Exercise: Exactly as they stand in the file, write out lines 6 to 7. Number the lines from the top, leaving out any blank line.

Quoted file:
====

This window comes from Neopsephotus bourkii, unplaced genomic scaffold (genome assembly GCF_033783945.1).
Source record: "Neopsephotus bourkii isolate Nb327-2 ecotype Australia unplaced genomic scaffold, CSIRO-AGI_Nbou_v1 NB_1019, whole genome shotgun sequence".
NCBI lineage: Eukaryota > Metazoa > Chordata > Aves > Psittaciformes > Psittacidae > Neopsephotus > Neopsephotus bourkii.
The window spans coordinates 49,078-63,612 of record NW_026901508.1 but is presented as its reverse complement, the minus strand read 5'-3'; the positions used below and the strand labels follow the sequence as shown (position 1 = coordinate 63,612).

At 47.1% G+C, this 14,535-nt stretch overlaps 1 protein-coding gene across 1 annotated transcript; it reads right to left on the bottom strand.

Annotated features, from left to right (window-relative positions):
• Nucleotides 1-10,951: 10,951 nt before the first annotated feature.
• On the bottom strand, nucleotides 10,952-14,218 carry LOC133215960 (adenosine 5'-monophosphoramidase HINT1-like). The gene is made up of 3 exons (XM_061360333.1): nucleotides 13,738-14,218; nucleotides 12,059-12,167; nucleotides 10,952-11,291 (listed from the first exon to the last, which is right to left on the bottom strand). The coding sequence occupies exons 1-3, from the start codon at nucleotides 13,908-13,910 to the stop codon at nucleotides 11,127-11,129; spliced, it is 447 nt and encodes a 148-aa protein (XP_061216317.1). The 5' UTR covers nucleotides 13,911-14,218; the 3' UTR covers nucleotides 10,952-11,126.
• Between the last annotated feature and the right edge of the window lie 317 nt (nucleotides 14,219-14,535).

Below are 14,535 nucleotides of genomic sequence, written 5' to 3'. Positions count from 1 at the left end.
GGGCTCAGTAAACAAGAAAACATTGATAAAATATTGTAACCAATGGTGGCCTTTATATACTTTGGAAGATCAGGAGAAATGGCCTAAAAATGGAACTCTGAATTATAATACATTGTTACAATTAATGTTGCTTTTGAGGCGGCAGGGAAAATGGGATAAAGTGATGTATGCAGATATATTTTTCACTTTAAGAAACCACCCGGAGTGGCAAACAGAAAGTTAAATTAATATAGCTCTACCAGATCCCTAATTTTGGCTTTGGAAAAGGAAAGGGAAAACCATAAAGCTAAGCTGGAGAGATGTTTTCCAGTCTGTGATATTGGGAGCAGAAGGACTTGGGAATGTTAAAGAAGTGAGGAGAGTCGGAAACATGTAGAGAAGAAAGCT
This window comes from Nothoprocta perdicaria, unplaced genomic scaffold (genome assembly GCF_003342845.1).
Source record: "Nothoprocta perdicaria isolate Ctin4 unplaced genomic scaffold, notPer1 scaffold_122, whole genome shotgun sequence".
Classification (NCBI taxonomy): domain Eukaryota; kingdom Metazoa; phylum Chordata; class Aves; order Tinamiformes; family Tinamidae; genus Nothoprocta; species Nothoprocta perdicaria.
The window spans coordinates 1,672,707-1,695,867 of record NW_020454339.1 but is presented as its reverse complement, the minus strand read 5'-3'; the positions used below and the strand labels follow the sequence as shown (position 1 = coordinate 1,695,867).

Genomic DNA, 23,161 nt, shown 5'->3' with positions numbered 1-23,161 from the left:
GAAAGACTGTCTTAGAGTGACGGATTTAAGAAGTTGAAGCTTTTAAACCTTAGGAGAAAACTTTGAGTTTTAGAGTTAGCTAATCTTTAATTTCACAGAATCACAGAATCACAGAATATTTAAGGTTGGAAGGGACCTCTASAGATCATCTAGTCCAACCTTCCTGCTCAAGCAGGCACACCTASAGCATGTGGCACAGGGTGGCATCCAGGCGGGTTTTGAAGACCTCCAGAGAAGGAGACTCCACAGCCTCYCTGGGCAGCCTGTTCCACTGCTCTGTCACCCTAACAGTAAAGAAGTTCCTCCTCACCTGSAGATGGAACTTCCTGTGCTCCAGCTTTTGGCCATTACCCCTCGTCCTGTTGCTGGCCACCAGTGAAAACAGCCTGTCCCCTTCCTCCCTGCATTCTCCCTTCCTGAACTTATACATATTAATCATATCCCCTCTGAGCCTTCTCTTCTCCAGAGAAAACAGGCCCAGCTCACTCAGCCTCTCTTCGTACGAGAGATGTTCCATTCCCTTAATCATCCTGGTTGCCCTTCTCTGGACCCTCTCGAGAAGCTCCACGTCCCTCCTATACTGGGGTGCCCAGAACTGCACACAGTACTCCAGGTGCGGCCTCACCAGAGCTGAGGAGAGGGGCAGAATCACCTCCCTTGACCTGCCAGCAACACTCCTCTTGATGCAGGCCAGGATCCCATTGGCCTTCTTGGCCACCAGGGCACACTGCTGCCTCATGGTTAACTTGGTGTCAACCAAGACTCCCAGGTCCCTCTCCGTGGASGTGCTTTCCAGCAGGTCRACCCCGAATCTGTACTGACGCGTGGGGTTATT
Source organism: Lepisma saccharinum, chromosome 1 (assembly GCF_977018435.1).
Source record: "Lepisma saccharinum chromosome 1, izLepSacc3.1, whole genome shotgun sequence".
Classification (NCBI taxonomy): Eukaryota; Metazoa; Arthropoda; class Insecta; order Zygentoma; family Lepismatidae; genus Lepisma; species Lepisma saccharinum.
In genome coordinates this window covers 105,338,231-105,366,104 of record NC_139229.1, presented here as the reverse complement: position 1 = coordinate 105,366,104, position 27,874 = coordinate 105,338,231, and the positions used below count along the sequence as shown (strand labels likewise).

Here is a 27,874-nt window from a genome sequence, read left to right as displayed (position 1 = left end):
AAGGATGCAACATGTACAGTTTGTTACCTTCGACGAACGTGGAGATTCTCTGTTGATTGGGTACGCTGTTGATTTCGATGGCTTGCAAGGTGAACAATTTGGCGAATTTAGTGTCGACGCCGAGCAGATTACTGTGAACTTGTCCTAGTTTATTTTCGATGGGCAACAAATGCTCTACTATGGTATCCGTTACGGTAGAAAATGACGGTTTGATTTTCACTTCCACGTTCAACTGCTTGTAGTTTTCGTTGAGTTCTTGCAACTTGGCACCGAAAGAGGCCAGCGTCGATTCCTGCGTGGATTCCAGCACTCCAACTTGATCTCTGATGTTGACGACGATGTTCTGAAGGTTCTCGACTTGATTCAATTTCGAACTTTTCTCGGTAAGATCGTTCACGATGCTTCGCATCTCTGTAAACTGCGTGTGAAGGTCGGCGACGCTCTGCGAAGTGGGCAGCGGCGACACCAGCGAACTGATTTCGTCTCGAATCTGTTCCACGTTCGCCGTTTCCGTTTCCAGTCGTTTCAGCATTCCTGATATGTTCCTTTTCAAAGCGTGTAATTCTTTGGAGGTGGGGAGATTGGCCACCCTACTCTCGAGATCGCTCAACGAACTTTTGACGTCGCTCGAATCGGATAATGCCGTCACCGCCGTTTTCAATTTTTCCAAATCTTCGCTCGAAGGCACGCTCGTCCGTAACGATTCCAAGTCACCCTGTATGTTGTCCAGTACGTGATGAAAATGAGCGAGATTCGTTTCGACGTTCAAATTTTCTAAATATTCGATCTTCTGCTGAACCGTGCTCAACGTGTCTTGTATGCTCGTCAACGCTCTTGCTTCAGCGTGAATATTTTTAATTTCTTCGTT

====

Annotated features, from left to right (window-relative positions):
• Nucleotides 1-10,951: 10,951 nt before the first annotated feature.